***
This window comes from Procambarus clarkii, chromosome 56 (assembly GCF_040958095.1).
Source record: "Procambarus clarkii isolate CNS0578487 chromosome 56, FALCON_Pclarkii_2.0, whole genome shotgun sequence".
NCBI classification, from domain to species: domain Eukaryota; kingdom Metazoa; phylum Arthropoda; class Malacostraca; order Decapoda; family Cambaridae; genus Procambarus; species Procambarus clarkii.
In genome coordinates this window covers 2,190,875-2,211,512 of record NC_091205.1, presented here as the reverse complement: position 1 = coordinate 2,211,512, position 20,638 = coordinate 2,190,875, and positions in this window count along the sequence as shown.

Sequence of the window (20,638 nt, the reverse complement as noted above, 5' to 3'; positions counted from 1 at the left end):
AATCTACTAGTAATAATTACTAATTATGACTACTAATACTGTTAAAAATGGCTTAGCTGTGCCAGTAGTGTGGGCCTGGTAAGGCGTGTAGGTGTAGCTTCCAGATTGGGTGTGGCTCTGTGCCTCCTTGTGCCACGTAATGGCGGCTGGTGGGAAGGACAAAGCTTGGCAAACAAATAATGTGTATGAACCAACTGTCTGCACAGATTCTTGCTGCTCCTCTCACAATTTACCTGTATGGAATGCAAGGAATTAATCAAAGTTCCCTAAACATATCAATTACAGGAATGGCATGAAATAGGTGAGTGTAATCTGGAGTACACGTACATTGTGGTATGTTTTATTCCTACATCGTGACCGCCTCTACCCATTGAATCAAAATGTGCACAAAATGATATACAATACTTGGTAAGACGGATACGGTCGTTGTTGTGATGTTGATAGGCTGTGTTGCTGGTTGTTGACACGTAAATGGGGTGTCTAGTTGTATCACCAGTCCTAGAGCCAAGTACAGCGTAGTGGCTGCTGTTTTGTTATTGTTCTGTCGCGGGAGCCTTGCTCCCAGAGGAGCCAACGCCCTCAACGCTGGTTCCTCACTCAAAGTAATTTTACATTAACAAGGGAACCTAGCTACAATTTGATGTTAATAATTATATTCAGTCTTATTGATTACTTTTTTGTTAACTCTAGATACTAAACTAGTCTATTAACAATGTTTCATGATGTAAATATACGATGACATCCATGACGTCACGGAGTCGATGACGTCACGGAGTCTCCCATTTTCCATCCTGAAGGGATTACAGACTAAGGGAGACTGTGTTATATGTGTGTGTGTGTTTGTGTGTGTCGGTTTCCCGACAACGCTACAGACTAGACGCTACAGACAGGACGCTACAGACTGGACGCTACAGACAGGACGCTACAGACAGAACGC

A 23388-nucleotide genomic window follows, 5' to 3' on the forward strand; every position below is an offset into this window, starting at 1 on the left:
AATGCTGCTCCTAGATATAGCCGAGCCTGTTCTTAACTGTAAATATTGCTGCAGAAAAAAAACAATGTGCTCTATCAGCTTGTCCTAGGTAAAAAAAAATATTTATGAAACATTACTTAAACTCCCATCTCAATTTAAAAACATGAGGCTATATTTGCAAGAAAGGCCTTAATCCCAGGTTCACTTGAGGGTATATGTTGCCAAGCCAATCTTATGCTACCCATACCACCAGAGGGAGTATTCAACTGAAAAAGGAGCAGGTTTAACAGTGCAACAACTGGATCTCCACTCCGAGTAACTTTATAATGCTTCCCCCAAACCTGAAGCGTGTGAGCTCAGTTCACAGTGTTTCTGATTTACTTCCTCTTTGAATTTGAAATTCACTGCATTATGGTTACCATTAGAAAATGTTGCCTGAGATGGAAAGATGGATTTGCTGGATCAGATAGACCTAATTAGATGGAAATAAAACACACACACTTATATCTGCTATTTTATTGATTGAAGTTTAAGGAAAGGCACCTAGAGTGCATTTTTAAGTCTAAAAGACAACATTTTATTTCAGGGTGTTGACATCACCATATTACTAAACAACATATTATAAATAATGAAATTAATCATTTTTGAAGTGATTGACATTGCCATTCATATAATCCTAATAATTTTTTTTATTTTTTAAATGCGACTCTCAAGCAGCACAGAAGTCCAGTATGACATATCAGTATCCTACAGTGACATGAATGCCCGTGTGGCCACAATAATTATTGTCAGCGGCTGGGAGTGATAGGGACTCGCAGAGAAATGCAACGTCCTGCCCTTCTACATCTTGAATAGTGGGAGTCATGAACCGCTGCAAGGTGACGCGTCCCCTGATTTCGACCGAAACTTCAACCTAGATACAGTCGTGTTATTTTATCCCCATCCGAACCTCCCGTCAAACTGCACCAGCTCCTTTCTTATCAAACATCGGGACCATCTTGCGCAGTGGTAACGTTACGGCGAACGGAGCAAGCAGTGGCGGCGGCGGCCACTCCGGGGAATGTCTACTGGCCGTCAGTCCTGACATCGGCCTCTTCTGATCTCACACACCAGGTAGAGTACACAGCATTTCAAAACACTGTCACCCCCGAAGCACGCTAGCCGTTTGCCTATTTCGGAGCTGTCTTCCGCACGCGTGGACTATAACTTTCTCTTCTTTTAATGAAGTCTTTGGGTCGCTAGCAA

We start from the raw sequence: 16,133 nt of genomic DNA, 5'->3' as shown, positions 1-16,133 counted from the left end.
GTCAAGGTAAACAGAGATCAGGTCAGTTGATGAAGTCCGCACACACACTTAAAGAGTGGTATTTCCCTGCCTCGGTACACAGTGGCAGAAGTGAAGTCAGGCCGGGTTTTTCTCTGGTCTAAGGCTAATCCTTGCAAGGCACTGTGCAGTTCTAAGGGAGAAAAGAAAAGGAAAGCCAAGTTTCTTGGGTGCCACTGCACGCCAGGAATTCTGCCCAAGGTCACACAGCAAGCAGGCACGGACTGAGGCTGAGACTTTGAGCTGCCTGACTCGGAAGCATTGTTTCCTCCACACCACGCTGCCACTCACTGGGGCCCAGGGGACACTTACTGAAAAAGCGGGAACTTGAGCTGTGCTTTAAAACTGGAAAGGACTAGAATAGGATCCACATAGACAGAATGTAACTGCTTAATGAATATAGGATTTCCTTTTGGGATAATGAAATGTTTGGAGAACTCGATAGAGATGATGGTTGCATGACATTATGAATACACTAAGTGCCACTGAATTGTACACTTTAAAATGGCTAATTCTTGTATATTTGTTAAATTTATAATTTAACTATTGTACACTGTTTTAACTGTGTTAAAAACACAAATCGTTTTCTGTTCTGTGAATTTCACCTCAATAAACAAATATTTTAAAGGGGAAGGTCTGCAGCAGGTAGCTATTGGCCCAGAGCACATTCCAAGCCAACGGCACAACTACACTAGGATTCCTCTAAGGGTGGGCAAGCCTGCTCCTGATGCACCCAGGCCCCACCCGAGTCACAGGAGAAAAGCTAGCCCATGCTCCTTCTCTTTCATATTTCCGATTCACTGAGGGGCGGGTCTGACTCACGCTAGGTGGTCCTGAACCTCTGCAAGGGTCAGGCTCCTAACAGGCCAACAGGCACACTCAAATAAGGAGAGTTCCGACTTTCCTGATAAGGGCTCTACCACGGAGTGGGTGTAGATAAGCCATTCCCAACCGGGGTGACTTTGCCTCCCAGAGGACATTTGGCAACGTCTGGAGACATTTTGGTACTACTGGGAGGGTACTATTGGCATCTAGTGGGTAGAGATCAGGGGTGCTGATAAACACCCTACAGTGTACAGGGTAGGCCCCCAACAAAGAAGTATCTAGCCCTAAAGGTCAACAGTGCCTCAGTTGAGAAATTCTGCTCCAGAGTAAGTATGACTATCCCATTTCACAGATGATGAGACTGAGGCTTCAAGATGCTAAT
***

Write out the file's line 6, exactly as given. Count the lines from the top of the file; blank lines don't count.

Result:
AATCTACTAGTAATAATTACTAATTATGACTACTAATACTGTTAAAAATGGCTTAGCTGTGCCAGTAGTGTGGGCCTGGTAAGGCGTGTAGGTGTAGCTTCCAGATTGGGTGTGGCTCTGTGCCTCCTTGTGCCACGTAATGGCGGCTGGTGGGAAGGACAAAGCTTGGCAAACAAATAATGTGTATGAACCAACTGTCTGCACAGATTCTTGCTGCTCCTCTCACAATTTACCTGTATGGAATGCAAGGAATTAATCAAAGTTCCCTAAACATATCAATTACAGGAATGGCATGAAATAGGTGAGTGTAATCTGGAGTACACGTACATTGTGGTATGTTTTATTCCTACATCGTGACCGCCTCTACCCATTGAATCAAAATGTGCACAAAATGATATACAATACTTGGTAAGACGGATACGGTCGTTGTTGTGATGTTGATAGGCTGTGTTGCTGGTTGTTGACACGTAAATGGGGTGTCTAGTTGTATCACCAGTCCTAGAGCCAAGTACAGCGTAGTGGCTGCTGTTTTGTTATTGTTCTGTCGCGGGAGCCTTGCTCCCAGAGGAGCCAACGCCCTCAACGCTGGTTCCTCACTCAAAGTAATTTTACATTAACAAGGGAACCTAGCTACAATTTGATGTTAATAATTATATTCAGTCTTATTGATTACTTTTTTGTTAACTCTAGATACTAAACTAGTCTATTAACAATGTTTCATGATGTAAATATACGATGACATCCATGACGTCACGGAGTCGATGACGTCACGGAGTCTCCCATTTTCCATCCTGAAGGGATTACAGACTAAGGGAGACTGTGTTATATGTGTGTGTGTGTTTGTGTGTGTCGGTTTCCCGACAACGCTACAGACTAGACGCTACAGACAGGACGCTACAGACTGGACGCTACAGACAGGACGCTACAGACAGAACGC